If Arsenal have to turn to an Allardycian style of football to get a result at Liverpool, then Mikel Arteta is prepared to do it. “I’m here to win,” he roared. “I’m here to find ways to do it.”
Rodri has done his post-match analysis and reckons “very small and tiny details” [such as the 5-2 scoreline? – Fiver Ed] led to Manchester City losing at home to Leicester. Meanwhile, City will shovel £62m into the bank of Benfica in the hope that defender Rúben Dias can stop such trivial defeats happening again.
Rodri wasn’t on hand to pore through the finer details of Manchester City’s 2-1 win over Leicester in the Women’s FA Cup, but we can tell you that it means they will face Arsenal in a tasty-looking semi-final.
And despite signing Edouard Mendy and promoting W1lly Caballero, 78, ahead of Kepa Arrizabalaga, Frank Lampard’s Chelsea manager Frank Lampard still reckons the goalkeeping calamity has a future at Stamford Bridge. “I certainly won’t go to the point of saying Kepa has played his last game for Chelsea,” honked FLCMFL. “I know he’s a good lad trying to do his best.”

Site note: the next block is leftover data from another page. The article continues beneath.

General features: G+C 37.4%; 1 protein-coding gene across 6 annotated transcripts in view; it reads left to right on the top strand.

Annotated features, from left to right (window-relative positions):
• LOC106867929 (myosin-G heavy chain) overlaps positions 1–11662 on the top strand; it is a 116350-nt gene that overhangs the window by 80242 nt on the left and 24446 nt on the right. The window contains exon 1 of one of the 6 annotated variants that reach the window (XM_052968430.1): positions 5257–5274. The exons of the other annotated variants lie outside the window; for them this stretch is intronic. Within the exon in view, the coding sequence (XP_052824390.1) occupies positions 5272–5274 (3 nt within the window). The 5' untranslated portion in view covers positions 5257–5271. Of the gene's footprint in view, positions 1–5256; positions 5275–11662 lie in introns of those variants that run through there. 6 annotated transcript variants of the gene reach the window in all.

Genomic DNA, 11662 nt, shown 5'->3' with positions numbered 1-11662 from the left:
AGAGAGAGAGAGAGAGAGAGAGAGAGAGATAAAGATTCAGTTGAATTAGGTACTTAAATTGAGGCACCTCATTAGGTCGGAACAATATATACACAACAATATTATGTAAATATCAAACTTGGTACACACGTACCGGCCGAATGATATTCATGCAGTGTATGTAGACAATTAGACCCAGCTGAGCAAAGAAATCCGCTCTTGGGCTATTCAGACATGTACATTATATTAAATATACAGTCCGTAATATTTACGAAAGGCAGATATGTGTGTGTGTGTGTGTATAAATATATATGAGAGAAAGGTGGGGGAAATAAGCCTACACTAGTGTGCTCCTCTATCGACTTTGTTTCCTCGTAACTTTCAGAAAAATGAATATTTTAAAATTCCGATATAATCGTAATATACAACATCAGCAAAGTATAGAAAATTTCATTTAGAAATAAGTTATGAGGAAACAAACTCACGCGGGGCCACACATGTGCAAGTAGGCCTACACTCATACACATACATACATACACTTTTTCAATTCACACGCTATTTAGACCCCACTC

STILL WANT MORE?
Come and get them while they’re still lukewarm: 10 talking points from the Premier League’s weekend action.
Antonio Conte embraced the delirium as Inter rescued themselves against Fiorentina, gasps Nicky Bandini.
Imperious Bayern finally got tripped up – and it was by another Hoeness, reports Andy Brassell.
Jamie Vardy shows it doesn’t take many touches to kill Manchester City, writes Paul Wilson.
Mikel Arteta’s act of faith at Arsenal instils belief and purpose, writes floating football brain in a jar Jonathan Wilson, inviting trouble.